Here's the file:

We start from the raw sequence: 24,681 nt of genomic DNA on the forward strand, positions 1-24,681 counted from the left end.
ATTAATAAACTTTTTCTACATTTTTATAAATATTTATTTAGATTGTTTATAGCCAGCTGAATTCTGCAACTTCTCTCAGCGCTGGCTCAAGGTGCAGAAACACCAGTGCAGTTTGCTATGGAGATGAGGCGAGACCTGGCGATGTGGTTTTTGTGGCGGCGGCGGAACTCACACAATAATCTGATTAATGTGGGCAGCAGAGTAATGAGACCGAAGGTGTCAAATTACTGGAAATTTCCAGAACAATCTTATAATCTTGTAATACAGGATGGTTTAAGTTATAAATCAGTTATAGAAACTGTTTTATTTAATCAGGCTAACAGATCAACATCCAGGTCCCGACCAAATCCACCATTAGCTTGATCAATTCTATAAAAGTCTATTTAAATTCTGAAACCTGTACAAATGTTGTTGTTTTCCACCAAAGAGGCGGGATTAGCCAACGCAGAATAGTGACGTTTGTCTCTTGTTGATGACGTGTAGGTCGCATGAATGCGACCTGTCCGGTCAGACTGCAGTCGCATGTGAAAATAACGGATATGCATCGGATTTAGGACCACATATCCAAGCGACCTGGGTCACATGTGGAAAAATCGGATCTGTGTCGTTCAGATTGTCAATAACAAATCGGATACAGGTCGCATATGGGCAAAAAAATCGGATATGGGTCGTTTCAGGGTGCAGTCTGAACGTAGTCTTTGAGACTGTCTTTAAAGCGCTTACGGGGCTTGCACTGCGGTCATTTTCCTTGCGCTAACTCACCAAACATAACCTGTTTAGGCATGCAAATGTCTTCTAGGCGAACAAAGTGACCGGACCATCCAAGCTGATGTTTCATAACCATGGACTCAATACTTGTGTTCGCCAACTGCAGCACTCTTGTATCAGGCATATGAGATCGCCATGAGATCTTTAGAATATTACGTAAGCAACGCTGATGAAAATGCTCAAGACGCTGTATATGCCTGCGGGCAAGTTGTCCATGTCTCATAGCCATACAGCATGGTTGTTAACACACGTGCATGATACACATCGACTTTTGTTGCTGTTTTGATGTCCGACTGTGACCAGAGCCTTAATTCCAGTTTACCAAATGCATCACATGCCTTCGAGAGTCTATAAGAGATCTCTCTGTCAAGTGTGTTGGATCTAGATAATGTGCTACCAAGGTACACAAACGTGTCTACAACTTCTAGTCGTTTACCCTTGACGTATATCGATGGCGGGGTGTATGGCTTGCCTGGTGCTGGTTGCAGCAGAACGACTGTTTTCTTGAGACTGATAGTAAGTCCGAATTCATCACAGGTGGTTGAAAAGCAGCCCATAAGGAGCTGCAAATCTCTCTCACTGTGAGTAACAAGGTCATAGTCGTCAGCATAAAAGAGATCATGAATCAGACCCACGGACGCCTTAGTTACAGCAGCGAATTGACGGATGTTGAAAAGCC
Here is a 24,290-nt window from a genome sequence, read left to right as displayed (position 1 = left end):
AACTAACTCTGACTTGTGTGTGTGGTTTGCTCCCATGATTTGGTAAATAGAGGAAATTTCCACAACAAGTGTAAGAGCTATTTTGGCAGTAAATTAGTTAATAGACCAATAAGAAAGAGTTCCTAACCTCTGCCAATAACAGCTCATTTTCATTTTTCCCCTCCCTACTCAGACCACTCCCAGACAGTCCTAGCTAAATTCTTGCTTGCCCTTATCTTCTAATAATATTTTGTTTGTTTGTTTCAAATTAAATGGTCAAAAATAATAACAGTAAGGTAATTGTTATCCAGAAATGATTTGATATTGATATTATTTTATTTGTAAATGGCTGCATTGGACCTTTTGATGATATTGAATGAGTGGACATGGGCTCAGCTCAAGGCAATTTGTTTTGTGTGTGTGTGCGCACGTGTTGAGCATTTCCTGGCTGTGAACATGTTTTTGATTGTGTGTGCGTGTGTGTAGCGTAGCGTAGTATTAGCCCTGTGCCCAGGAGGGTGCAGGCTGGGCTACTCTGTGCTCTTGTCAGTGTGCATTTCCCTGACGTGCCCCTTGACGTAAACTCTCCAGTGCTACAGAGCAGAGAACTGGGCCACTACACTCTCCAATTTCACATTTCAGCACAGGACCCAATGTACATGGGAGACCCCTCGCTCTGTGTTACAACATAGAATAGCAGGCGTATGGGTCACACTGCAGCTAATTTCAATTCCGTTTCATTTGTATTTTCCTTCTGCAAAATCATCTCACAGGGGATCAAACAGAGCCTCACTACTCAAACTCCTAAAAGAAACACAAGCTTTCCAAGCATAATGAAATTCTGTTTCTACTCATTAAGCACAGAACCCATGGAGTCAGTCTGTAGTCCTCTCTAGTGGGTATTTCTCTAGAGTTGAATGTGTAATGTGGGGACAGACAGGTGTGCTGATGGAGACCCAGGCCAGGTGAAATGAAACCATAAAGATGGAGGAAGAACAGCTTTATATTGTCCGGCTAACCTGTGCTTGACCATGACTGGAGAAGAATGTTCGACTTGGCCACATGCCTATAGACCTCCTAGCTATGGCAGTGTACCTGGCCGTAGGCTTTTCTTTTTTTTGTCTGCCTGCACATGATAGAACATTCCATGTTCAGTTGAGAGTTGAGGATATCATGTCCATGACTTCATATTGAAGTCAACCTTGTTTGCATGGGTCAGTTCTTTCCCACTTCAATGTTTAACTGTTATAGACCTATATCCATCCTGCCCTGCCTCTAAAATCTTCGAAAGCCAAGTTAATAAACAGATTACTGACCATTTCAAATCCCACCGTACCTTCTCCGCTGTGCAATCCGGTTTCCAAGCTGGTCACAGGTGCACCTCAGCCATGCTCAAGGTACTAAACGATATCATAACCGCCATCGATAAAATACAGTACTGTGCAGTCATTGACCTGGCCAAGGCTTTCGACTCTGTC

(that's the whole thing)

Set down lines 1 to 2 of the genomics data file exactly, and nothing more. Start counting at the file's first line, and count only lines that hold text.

We start from the raw sequence: 24,681 nt of genomic DNA on the forward strand, positions 1-24,681 counted from the left end.
ATTAATAAACTTTTTCTACATTTTTATAAATATTTATTTAGATTGTTTATAGCCAGCTGAATTCTGCAACTTCTCTCAGCGCTGGCTCAAGGTGCAGAAACACCAGTGCAGTTTGCTATGGAGATGAGGCGAGACCTGGCGATGTGGTTTTTGTGGCGGCGGCGGAACTCACACAATAATCTGATTAATGTGGGCAGCAGAGTAATGAGACCGAAGGTGTCAAATTACTGGAAATTTCCAGAACAATCTTATAATCTTGTAATACAGGATGGTTTAAGTTATAAATCAGTTATAGAAACTGTTTTATTTAATCAGGCTAACAGATCAACATCCAGGTCCCGACCAAATCCACCATTAGCTTGATCAATTCTATAAAAGTCTATTTAAATTCTGAAACCTGTACAAATGTTGTTGTTTTCCACCAAAGAGGCGGGATTAGCCAACGCAGAATAGTGACGTTTGTCTCTTGTTGATGACGTGTAGGTCGCATGAATGCGACCTGTCCGGTCAGACTGCAGTCGCATGTGAAAATAACGGATATGCATCGGATTTAGGACCACATATCCAAGCGACCTGGGTCACATGTGGAAAAATCGGATCTGTGTCGTTCAGATTGTCAATAACAAATCGGATACAGGTCGCATATGGGCAAAAAAATCGGATATGGGTCGTTTCAGGGTGCAGTCTGAACGTAGTCTTTGAGACTGTCTTTAAAGCGCTTACGGGGCTTGCACTGCGGTCATTTTCCTTGCGCTAACTCACCAAACATAACCTGTTTAGGCATGCAAATGTCTTCTAGGCGAACAAAGTGACCGGACCATCCAAGCTGATGTTTCATAACCATGGACTCAATACTTGTGTTCGCCAACTGCAGCACTCTTGTATCAGGCATATGAGATCGCCATGAGATCTTTAGAATATTACGTAAGCAACGCTGATGAAAATGCTCAAGACGCTGTATATGCCTGCGGGCAAGTTGTCCATGTCTCATAGCCATACAGCATGGTTGTTAACACACGTGCATGATACACATCGACTTTTGTTGCTGTTTTGATGTCCGACTGTGACCAGAGCCTTAATTCCAGTTTACCAAATGCATCACATGCCTTCGAGAGTCTATAAGAGATCTCTCTGTCAAGTGTGTTGGATCTAGATAATGTGCTACCAAGGTACACAAACGTGTCTACAACTTCTAGTCGTTTACCCTTGACGTATATCGATGGCGGGGTGTATGGCTTGCCTGGTGCTGGTTGCAGCAGAACGACTGTTTTCTTGAGACTGATAGTAAGTCCGAATTCATCACAGGTGGTTGAAAAGCAGCCCATAAGGAGCTGCAAATCTCTCTCACTGTGAGTAACAAGGTCATAGTCGTCAGCATAAAAGAGATCATGAATCAGACCCACGGACGCCTTAGTTACAGCAGCGAATTGACGGATGTTGAAAAGCC